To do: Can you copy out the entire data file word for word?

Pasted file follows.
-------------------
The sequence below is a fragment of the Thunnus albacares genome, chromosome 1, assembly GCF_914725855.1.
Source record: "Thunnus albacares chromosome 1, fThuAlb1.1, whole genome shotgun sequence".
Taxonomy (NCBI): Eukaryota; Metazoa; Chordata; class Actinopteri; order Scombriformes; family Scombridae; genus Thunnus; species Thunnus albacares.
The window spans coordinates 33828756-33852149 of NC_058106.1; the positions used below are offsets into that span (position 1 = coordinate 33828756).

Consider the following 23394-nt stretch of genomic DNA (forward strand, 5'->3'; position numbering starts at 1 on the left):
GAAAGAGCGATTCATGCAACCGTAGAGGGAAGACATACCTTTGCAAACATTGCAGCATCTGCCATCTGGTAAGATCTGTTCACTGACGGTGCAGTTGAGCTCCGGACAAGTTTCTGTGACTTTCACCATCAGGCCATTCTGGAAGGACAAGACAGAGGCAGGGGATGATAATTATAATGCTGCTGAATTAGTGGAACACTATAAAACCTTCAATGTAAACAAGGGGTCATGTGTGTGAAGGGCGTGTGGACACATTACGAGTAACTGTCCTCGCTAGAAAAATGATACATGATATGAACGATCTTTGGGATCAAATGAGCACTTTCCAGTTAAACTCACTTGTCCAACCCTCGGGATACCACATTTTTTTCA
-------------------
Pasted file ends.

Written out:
The sequence below is a fragment of the Thunnus albacares genome, chromosome 1, assembly GCF_914725855.1.
Source record: "Thunnus albacares chromosome 1, fThuAlb1.1, whole genome shotgun sequence".
Taxonomy (NCBI): Eukaryota; Metazoa; Chordata; class Actinopteri; order Scombriformes; family Scombridae; genus Thunnus; species Thunnus albacares.
The window spans coordinates 33828756-33852149 of NC_058106.1; the positions used below are offsets into that span (position 1 = coordinate 33828756).

Consider the following 23394-nt stretch of genomic DNA (forward strand, 5'->3'; position numbering starts at 1 on the left):
GAAAGAGCGATTCATGCAACCGTAGAGGGAAGACATACCTTTGCAAACATTGCAGCATCTGCCATCTGGTAAGATCTGTTCACTGACGGTGCAGTTGAGCTCCGGACAAGTTTCTGTGACTTTCACCATCAGGCCATTCTGGAAGGACAAGACAGAGGCAGGGGATGATAATTATAATGCTGCTGAATTAGTGGAACACTATAAAACCTTCAATGTAAACAAGGGGTCATGTGTGTGAAGGGCGTGTGGACACATTACGAGTAACTGTCCTCGCTAGAAAAATGATACATGATATGAACGATCTTTGGGATCAAATGAGCACTTTCCAGTTAAACTCACTTGTCCAACCCTCGGGATACCACATTTTTTTCA